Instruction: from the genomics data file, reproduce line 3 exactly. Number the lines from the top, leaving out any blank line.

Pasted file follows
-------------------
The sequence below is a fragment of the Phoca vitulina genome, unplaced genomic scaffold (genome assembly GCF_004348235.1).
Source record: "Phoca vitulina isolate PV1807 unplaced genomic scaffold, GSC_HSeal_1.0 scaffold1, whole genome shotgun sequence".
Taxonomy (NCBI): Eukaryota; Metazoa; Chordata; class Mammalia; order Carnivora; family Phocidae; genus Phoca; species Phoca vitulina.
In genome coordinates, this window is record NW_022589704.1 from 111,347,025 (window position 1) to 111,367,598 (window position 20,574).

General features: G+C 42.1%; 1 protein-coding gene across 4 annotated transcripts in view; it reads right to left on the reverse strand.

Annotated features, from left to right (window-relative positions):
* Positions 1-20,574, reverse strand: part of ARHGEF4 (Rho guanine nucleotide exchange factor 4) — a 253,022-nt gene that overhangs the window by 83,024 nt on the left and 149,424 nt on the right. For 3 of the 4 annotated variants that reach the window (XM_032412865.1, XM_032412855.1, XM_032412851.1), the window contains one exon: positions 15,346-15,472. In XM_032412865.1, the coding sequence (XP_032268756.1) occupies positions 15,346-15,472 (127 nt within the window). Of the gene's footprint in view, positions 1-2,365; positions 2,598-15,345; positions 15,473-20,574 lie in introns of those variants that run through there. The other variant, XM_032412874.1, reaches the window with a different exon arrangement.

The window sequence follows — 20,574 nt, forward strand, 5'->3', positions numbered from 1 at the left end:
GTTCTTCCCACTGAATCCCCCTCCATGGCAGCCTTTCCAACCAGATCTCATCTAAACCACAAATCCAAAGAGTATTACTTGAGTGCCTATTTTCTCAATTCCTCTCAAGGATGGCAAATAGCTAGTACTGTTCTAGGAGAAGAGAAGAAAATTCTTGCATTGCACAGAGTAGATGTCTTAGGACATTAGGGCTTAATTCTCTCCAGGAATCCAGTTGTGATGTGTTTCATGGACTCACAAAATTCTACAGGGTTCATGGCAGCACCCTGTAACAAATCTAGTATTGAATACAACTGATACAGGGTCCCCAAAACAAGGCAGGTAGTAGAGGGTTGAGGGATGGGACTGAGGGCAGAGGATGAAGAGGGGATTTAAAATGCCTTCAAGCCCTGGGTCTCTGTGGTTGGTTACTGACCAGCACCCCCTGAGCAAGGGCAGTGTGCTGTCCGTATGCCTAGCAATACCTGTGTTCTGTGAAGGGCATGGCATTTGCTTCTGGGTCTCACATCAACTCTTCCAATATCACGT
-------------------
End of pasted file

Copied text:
Taxonomy (NCBI): Eukaryota; Metazoa; Chordata; class Mammalia; order Carnivora; family Phocidae; genus Phoca; species Phoca vitulina.